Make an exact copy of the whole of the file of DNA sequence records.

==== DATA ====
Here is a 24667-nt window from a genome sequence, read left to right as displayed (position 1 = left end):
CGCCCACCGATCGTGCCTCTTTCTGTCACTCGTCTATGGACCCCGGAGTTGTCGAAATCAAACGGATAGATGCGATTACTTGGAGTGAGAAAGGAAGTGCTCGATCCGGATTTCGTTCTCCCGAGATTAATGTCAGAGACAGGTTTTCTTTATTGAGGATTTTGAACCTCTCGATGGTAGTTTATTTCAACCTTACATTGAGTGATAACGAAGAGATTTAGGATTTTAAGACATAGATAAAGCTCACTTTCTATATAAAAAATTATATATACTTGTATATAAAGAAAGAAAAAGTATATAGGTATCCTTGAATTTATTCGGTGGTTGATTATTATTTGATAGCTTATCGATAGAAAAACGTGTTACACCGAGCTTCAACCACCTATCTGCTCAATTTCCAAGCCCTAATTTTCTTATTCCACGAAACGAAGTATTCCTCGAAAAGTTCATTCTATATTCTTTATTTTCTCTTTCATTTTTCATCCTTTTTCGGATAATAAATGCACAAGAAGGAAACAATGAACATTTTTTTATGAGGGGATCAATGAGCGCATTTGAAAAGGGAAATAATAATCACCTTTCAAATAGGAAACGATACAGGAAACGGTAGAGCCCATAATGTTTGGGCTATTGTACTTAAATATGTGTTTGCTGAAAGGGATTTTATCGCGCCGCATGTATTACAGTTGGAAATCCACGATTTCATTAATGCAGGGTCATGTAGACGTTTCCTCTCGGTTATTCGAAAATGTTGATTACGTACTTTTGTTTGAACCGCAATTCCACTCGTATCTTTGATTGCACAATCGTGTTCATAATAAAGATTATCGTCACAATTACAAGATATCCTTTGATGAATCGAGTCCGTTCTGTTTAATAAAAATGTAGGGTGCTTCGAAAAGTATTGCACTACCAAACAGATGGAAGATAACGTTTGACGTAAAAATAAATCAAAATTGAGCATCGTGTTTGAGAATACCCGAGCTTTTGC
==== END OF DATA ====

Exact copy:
Here is a 24667-nt window from a genome sequence, read left to right as displayed (position 1 = left end):
CGCCCACCGATCGTGCCTCTTTCTGTCACTCGTCTATGGACCCCGGAGTTGTCGAAATCAAACGGATAGATGCGATTACTTGGAGTGAGAAAGGAAGTGCTCGATCCGGATTTCGTTCTCCCGAGATTAATGTCAGAGACAGGTTTTCTTTATTGAGGATTTTGAACCTCTCGATGGTAGTTTATTTCAACCTTACATTGAGTGATAACGAAGAGATTTAGGATTTTAAGACATAGATAAAGCTCACTTTCTATATAAAAAATTATATATACTTGTATATAAAGAAAGAAAAAGTATATAGGTATCCTTGAATTTATTCGGTGGTTGATTATTATTTGATAGCTTATCGATAGAAAAACGTGTTACACCGAGCTTCAACCACCTATCTGCTCAATTTCCAAGCCCTAATTTTCTTATTCCACGAAACGAAGTATTCCTCGAAAAGTTCATTCTATATTCTTTATTTTCTCTTTCATTTTTCATCCTTTTTCGGATAATAAATGCACAAGAAGGAAACAATGAACATTTTTTTATGAGGGGATCAATGAGCGCATTTGAAAAGGGAAATAATAATCACCTTTCAAATAGGAAACGATACAGGAAACGGTAGAGCCCATAATGTTTGGGCTATTGTACTTAAATATGTGTTTGCTGAAAGGGATTTTATCGCGCCGCATGTATTACAGTTGGAAATCCACGATTTCATTAATGCAGGGTCATGTAGACGTTTCCTCTCGGTTATTCGAAAATGTTGATTACGTACTTTTGTTTGAACCGCAATTCCACTCGTATCTTTGATTGCACAATCGTGTTCATAATAAAGATTATCGTCACAATTACAAGATATCCTTTGATGAATCGAGTCCGTTCTGTTTAATAAAAATGTAGGGTGCTTCGAAAAGTATTGCACTACCAAACAGATGGAAGATAACGTTTGACGTAAAAATAAATCAAAATTGAGCATCGTGTTTGAGAATACCCGAGCTTTTGC